Bahrain’s Jewish envoy to Washington stays mum

Houda Ezra Nonoo, a Bahraini of Iraqi descent representing an embattled Sunni dynasty, is first Jewish ambassador of an Arab state.

By OREN KESSLER
February 22, 2011 05:47
4 minute read.
Bahrain’s Jewish envoy to Washington stays mum

Houda Nonoo 224 88 ap. (photo credit: AP)

 
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Houda Ezra Nonoo is a Bahraini of Iraqi descent representing an embattled Sunni dynasty that has ruled over a Shi’ite majority for centuries.

If those circumstances weren’t loaded enough, Nonoo, Bahrain’s envoy to Washington, is the first Jewish ambassador in the Arab world’s recorded history.

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Street protests have shaken the tiny island kingdom for the past week, with at least eight Bahrainis killed and hundreds wounded.

Tensions remain high after seesaw battles saw riot police open fire on protesters trying to reclaim Manama’s landmark Pearl Square, and on Monday, a group of protesters called for the ouster of the monarchy as part of sweeping demands in response to the call to end the uprising.

Bahrain is a key US partner in the region, the home base for the US Navy’s massive 5th Fleet. Washington is, without question, Bahrain’s most important ally. But throughout the popular revolt that has gripped her country, Nonoo has stayed mum. Phone and e-mail requests for comment by The Jerusalem Post to the Bahraini Embassy in Washington on Monday went unanswered.

Nonoo, 47, was appointed in 2008, after serving as a legislator in the kingdom’s 40-member lower house of parliament, and previously as the head of a Bahraini human rights organization. Some local media outlets criticized the appointment, saying that as a Jew, Nonoo could have difficulty defending Bahrain’s refusal to recognize Israel. Issues of loyalty to the Jewish state were also raised.

Both she and King Hamad Al Khalifa dismissed those concerns. In an interview with Britain’s Jewish Chronicle in 2008, Nonoo said, “At the end of the day, I’m an Arab. I describe myself as an Arab Jew. I’m proud of it. I was asked by someone in England whether I felt Jewish first or Bahraini first. I said I was Bahraini first. He got quite offended, but that’s the way I feel.”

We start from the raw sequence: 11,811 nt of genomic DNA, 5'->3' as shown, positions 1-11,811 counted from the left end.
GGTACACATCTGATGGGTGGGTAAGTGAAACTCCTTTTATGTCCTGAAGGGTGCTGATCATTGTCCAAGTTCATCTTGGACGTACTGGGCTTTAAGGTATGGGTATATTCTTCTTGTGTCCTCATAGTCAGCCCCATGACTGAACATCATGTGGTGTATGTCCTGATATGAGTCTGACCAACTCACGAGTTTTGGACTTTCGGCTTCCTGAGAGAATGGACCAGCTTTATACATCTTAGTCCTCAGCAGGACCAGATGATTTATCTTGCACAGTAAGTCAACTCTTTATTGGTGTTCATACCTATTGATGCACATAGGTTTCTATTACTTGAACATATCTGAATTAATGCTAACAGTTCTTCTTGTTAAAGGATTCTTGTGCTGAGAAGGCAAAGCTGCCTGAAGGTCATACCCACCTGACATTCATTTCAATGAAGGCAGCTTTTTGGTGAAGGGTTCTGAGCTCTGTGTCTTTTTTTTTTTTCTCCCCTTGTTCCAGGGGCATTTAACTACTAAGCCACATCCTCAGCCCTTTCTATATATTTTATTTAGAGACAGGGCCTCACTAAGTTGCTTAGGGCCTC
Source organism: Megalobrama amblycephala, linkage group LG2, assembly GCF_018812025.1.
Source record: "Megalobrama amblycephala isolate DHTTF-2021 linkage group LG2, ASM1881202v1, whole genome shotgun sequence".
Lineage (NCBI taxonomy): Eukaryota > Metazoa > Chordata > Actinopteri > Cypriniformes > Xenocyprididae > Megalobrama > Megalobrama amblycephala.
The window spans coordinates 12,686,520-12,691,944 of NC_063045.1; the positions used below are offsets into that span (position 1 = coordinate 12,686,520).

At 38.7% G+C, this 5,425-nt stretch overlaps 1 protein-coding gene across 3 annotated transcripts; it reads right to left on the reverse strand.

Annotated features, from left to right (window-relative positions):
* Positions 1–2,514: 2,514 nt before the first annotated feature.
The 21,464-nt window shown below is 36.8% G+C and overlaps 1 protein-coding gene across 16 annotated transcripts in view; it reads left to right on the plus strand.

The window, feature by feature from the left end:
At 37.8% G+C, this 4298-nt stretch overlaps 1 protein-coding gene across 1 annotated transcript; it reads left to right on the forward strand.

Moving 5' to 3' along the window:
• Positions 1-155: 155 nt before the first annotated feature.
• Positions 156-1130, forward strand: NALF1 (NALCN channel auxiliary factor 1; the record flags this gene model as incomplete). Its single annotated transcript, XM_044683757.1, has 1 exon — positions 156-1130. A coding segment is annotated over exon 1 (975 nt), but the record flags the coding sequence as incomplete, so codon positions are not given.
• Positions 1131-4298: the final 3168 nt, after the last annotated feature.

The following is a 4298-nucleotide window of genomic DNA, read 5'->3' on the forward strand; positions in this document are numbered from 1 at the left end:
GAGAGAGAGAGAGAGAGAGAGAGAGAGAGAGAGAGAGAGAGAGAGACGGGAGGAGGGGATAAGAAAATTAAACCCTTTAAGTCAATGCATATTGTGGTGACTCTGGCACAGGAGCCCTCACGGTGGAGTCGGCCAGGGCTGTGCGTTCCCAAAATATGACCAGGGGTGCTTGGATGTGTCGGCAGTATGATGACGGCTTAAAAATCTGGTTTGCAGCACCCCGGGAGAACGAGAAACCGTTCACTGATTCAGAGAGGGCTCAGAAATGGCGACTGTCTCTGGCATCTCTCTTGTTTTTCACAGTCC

Nonoo’s cousin Ebrahim Daoud Nonoo also served a number of years in parliament before retiring to private business.


Bahrain’s Jewish population is minuscule – 36 souls at last count. But the community once numbered as many as 1,500, according to Nancy Khadhori, a Jewish lawmaker who replaced Nonoo in parliament last year. “The Jews of Bahrain are proud to be Bahraini, proud to be Arab,” Khadouri said in a 2009 New York Times profile of Bahrain’s Jews. “We are truly blessed to be living in an open and hospitable society.”

In the 1940s, Khadouri said, the community numbered 600. But Israel’s creation in 1948 led to riots and anti-Jewish violence, and most of the country’s Jews fled to Britain, the US and Israel. Nonoo has family here, though she cannot legally visit them or speak to them by a direct phone line.

Al Khalifa has made efforts to reach out to Bahraini Jews at home and abroad. He lifted the island’s boycott of Israeli products in 2004, and in a later visit to Britain urged expatriate Bahraini Jews to come home. Bahrain has the Persian Gulf’s only synagogue, though it rarely operates, as worshipers can’t usually form a minyan.

In the Chronicle interview, Nonoo tread lightly over the Israel question. “We don’t have diplomatic relations with Israel,” she said. “Having said that, our foreign minister at the United Nations General Assembly in September put forward an initiative that asked for all Middle Eastern countries, without exception, to meet together. In an interview, when he was asked what countries, he specified all countries, including Turkey, Israel and Iran.”

Asked how ambassadors of the other 21 Arab states feel about having a female colleague, and a Jewish one at that, she said, “Yes, I was worried about how I would be received, but it hasn’t caused any problems whatsoever...There is already a female ambassador from Oman, so she set a precedent. I had a welcome dinner from the ambassador of Syria and the ambassador of Iran. My grandparents were Jewish immigrants from Iraq, so the Iraqi ambassador was very interested to learn of my background.”

Nonoo’s upbringing was just as international. Her early education was in a convent — a Jewish girl in a Muslim country being taught by Italian nuns. “There were Muslims, Hindus and Christians, so I didn’t feel any different from anyone else. I never had any discrimination. We kept our religion at home. It was more or less impossible to keep Shabbat because we had school on Saturdays, but whatever we could do, we did.”

At 15 she moved to England, attending the now-defunct Jewish boarding school Carmel College, then earning a bachelor’s degree in economics and a master’s in business administration. She thought of staying in the UK, but when her father was killed in a car accident in 1993, Nonoo returned to Bahrain.

A cosmopolitan Bahraini patriot, Nonoo insists she hasn’t abandoned her roots. “Even now, we keep the High Holy Days — Rosh Hashana, Yom Kippur and Passover, plus Purim and Hannukka, because they’re fun,” she said.

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